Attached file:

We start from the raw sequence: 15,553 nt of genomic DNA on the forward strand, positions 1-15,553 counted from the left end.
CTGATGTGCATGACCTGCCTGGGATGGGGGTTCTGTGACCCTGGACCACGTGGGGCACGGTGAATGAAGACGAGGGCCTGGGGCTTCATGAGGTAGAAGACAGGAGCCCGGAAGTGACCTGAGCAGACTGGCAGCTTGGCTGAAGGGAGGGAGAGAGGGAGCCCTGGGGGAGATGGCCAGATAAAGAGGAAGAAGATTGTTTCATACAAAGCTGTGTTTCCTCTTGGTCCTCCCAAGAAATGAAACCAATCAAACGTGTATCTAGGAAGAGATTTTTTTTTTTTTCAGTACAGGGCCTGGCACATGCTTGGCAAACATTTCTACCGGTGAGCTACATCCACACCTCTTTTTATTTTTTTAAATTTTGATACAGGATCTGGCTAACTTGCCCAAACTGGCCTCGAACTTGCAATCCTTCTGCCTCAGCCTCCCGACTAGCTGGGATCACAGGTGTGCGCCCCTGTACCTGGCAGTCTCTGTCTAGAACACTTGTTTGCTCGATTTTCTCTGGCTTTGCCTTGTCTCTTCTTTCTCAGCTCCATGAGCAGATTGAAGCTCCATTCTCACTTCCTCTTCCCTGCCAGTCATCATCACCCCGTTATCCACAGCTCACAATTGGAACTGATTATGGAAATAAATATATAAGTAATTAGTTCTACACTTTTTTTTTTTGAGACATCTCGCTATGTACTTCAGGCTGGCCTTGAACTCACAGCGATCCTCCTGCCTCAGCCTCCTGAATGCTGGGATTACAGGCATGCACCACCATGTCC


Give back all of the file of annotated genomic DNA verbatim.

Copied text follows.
We start from the raw sequence: 15,553 nt of genomic DNA on the forward strand, positions 1-15,553 counted from the left end.
CTGATGTGCATGACCTGCCTGGGATGGGGGTTCTGTGACCCTGGACCACGTGGGGCACGGTGAATGAAGACGAGGGCCTGGGGCTTCATGAGGTAGAAGACAGGAGCCCGGAAGTGACCTGAGCAGACTGGCAGCTTGGCTGAAGGGAGGGAGAGAGGGAGCCCTGGGGGAGATGGCCAGATAAAGAGGAAGAAGATTGTTTCATACAAAGCTGTGTTTCCTCTTGGTCCTCCCAAGAAATGAAACCAATCAAACGTGTATCTAGGAAGAGATTTTTTTTTTTTTCAGTACAGGGCCTGGCACATGCTTGGCAAACATTTCTACCGGTGAGCTACATCCACACCTCTTTTTATTTTTTTAAATTTTGATACAGGATCTGGCTAACTTGCCCAAACTGGCCTCGAACTTGCAATCCTTCTGCCTCAGCCTCCCGACTAGCTGGGATCACAGGTGTGCGCCCCTGTACCTGGCAGTCTCTGTCTAGAACACTTGTTTGCTCGATTTTCTCTGGCTTTGCCTTGTCTCTTCTTTCTCAGCTCCATGAGCAGATTGAAGCTCCATTCTCACTTCCTCTTCCCTGCCAGTCATCATCACCCCGTTATCCACAGCTCACAATTGGAACTGATTATGGAAATAAATATATAAGTAATTAGTTCTACACTTTTTTTTTTTGAGACATCTCGCTATGTACTTCAGGCTGGCCTTGAACTCACAGCGATCCTCCTGCCTCAGCCTCCTGAATGCTGGGATTACAGGCATGCACCACCATGTCC